Recent Developments in the Withholding Tax System
PAD-80-41: Published: Feb 27, 1980. Publicly Released: Mar 25, 1980.
- Full Report:
GAO was asked to update its 1977 report "Inequities in the Federal Withholding Tax System." Statistics on withholding that have become available since that report was prepared were collected, a recent Internal Revwnue Service (IRS) publication on the system was reviewed, and Treasury officials were interviewed.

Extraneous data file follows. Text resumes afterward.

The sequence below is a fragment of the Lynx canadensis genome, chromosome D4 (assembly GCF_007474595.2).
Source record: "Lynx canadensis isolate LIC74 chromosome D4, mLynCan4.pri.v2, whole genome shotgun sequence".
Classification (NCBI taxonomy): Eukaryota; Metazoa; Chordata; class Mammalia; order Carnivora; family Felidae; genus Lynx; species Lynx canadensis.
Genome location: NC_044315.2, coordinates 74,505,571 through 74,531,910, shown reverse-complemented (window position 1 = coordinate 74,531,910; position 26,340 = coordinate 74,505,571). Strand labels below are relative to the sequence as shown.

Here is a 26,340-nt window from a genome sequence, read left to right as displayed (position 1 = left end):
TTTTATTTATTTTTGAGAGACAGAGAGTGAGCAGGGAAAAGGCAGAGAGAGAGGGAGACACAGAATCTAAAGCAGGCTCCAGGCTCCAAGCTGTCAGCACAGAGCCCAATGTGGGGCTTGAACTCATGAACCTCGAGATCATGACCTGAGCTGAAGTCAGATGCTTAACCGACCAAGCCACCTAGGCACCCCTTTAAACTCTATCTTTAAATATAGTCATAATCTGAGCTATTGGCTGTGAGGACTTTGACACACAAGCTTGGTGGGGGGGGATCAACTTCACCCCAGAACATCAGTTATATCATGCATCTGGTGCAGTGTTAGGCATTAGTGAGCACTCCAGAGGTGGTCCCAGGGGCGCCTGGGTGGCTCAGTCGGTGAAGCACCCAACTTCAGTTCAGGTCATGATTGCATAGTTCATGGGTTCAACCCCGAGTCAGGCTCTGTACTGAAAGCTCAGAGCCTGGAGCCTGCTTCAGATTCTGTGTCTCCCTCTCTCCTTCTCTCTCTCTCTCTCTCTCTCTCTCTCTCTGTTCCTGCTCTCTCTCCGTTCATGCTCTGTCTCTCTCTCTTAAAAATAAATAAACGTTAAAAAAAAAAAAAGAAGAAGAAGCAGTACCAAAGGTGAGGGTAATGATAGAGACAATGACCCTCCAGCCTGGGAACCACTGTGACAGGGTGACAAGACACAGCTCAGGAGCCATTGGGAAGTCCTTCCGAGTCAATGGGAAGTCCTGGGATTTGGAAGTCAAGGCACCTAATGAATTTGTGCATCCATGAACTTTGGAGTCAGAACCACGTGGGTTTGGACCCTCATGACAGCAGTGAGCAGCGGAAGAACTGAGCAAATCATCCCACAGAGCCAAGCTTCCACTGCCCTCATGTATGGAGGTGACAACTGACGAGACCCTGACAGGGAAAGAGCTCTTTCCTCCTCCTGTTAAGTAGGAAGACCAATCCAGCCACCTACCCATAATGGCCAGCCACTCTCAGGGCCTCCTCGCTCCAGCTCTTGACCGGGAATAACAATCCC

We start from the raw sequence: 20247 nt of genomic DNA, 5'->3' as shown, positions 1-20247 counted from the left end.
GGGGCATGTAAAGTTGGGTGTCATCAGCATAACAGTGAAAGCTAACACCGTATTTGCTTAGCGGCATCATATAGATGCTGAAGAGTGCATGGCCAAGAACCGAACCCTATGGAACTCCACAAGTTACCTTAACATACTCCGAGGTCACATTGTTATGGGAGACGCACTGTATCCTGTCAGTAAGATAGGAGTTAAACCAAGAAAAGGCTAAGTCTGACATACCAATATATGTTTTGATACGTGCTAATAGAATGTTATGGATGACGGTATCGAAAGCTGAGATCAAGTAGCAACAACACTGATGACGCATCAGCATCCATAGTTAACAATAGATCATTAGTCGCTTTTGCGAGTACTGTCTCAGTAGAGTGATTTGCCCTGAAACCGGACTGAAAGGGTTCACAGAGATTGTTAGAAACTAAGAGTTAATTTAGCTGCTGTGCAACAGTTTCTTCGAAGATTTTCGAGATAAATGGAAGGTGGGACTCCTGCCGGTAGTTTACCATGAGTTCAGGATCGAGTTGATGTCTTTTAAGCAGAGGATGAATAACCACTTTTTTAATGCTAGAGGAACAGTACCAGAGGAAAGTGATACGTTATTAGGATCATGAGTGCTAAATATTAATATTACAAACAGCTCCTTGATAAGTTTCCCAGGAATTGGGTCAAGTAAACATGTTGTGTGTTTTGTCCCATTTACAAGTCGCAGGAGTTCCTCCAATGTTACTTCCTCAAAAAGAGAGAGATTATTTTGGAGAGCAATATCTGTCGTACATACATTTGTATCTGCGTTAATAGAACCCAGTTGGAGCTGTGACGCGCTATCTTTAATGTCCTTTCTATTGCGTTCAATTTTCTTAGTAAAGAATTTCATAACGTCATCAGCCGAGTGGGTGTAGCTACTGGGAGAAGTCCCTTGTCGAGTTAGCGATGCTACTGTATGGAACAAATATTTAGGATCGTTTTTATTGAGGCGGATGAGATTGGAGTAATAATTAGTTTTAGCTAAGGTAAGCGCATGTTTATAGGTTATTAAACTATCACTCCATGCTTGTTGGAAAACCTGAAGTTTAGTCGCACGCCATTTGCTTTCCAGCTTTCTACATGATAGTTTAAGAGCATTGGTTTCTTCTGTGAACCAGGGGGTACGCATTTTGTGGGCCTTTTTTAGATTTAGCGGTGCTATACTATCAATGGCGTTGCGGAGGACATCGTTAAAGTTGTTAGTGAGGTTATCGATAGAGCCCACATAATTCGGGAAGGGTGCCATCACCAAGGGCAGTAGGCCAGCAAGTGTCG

The current review of the withholding system indicates that the Department of the Treasury and IRS have made efforts to educate employers and employees about the system and that the withholding tables are more accurate than in previous years. Despite this, overwithholding for 80 to 90 percent of the taxpayers subject to withholding has continued. A 1977 report concluded that continuous overwithholding was the deliberate choice of many taxpayers to claim fewer withholding exemptions allowances than they were entitled to claim. The withholding tables were revised effective January 1, 1979, to reflect legislative changes. However, because each allowance was increased to $1,000 and because the withholding rates are no longer reduced to allow for the general tax credit, anyone claiming too few withholding allowances will generally be overwithheld by a greater margin under the new tables than under the old ones. The Department of the Treasury sent notice with all refund checks of $200 or more to taxpayers in 1979 stating that overwithholding could be avoided by claiming the proper number of withholding allowances. Treasury officials believe that taxpayers do not seem very interested in reducing overwithholding, and that more extensive educational efforts might not be cost effective and could actually be counterproductive. A recommendation to survey employers on the methods they use to compute withholding and to study methods for expediting refunds to the unemployed had not been acted on by the Treasury.